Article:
The absence of any, otherwise most frequent, protein in any one or two samples should not deprive that protein of its probability of being species-specific along with those proteins that are found in all samples. Any such nonappearance of a protein may rather signify the diverse individual-to-individual variations that usually appear as a result of the presence of various variables affecting the composition of the venoms of almost all snake species. Venom composition can vary among individuals of the same species, and even in the same litter, but variation is greater among geographically different populations. Variation in snake venom composition even in natural conditions has been associated with factors, such as geographical origin season, sex, age and diet (4, 11 and 13). However, it was demonstrated that, even under experimental conditions, in which these factors were controlled, extrinsic individual variations in venom composition were also observed. (24) The author suggested that variations resulted from intrinsic or genetic factors. It was also suggested (6) that variation in venom composition results from natural selection and not from changes in diet. Venom composition may also vary over time in the same individual.
Inter-specific Protein Profiling and Fingerprinting of the two Venoms
The results of this study showed a great protein variation in venom samples of the two species. These data are in agreement with other works that showed individual variation in snake venom composition (9, 11, 12, 22, and 18). The proposition that a particular protein is specific for the species is also maintained by the fact that any such protein suggested to be specific for one species is either generally absent or is less frequent in all the samples of the other species. For example all the proteins that were found in all samples of viper were absent in all the cobra samples. Almost all the proteins that could be the species-specific for the viper samples did not appear in the cobra samples. Similarly almost all the proteins that were found in all samples of cobra were absent in the entire viper samples. Although any of these aforementioned proteins may be found in one or two samples of the other species but this frequency is much less than that what is required for a protein to be identified as specific for that species.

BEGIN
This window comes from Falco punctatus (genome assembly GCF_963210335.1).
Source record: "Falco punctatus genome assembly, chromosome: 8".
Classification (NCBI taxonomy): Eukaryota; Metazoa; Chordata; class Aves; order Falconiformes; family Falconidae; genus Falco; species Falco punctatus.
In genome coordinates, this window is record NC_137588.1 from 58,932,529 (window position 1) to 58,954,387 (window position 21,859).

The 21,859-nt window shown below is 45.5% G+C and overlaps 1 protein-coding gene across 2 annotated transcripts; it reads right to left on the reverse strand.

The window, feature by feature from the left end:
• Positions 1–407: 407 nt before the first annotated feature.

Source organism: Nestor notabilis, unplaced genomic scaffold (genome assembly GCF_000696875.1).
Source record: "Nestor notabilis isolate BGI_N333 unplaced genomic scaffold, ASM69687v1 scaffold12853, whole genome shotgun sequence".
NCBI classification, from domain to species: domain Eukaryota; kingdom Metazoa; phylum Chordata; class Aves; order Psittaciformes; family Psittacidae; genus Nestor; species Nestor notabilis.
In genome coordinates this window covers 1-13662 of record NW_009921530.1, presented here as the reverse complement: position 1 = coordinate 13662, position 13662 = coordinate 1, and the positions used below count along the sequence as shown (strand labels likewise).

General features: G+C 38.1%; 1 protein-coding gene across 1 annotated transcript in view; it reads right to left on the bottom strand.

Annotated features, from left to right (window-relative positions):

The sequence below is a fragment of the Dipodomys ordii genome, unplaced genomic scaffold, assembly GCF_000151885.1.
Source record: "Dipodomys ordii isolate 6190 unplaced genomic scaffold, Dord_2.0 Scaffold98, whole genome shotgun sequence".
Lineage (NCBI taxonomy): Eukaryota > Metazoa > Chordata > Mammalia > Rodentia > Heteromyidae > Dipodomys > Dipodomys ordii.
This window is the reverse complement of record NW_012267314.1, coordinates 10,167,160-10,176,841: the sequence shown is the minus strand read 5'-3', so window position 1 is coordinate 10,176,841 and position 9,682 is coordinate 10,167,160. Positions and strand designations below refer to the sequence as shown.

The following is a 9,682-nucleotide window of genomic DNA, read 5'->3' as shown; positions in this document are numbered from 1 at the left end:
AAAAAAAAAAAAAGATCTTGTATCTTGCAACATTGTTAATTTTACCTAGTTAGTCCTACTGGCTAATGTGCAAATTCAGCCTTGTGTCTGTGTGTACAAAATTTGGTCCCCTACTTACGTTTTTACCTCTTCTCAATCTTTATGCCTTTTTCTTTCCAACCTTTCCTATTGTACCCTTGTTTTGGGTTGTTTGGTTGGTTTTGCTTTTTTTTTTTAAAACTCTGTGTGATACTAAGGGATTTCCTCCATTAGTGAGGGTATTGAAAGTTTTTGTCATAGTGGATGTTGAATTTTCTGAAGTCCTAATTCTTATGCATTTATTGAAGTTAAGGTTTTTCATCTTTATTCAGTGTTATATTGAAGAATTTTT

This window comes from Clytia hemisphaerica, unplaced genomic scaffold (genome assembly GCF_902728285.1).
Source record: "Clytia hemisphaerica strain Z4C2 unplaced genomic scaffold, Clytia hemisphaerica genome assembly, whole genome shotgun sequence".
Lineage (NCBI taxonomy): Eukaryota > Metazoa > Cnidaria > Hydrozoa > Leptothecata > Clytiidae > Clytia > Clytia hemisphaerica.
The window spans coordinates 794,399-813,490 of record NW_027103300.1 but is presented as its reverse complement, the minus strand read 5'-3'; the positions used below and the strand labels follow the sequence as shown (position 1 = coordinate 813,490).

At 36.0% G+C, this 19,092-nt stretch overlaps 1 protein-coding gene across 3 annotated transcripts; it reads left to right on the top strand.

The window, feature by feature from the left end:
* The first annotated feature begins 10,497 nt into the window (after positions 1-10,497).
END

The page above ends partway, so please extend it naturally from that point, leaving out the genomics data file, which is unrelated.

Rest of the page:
Compared to morphological data, molecular markers, including the protein and nucleotide data have the benefit of giving an estimate of phylogeny reasonably free of the confounding effects of differing natural selection pressures on the external phenotype. Moreover molecular sequence data also have the advantage that they can give at least an approximate estimate of times of divergence between lineages, although the interpretation of molecular clocks is subject to various analytical problems (18).
This study has contributed to our understanding of the biochemical characteristics and diversity of venom composition of two medically important viper species of Pakistan. Nevertheless, some of our conclusions are tentative and await confirmation by future studies due to the absence of comparative studies of the venoms of Pakistani vipers and the scarcity of detailed information on the biology of the two species of interest. When this knowledge becomes available, these viper species of Pakistan will continue to prove a fruitful subject for investigating patterns of evolutionary and ecological divergence in the vertebrate predators. The detailed and comparative investigations of the venom proteins of these viper species in future will also lead to knowing better evolutionary and ecological significance of the vipers
It may be concluded that locating the intra-specific proteins for a venomous snake can help to establish its species status on a more reliable and definitive level. Species-specific proteins for the two species can be useful in the protein fingerprinting and profiling of these species. Such work may sequentially result in the identification, classification and segregation of any two venomous snake species by examining and evaluating their respective protein-banding patterns. This protein fingerprinting can, therefore, be an effective supplementary tool to the modern taxonomic studies of the venomous organisms bringing authenticity to their identification and classification.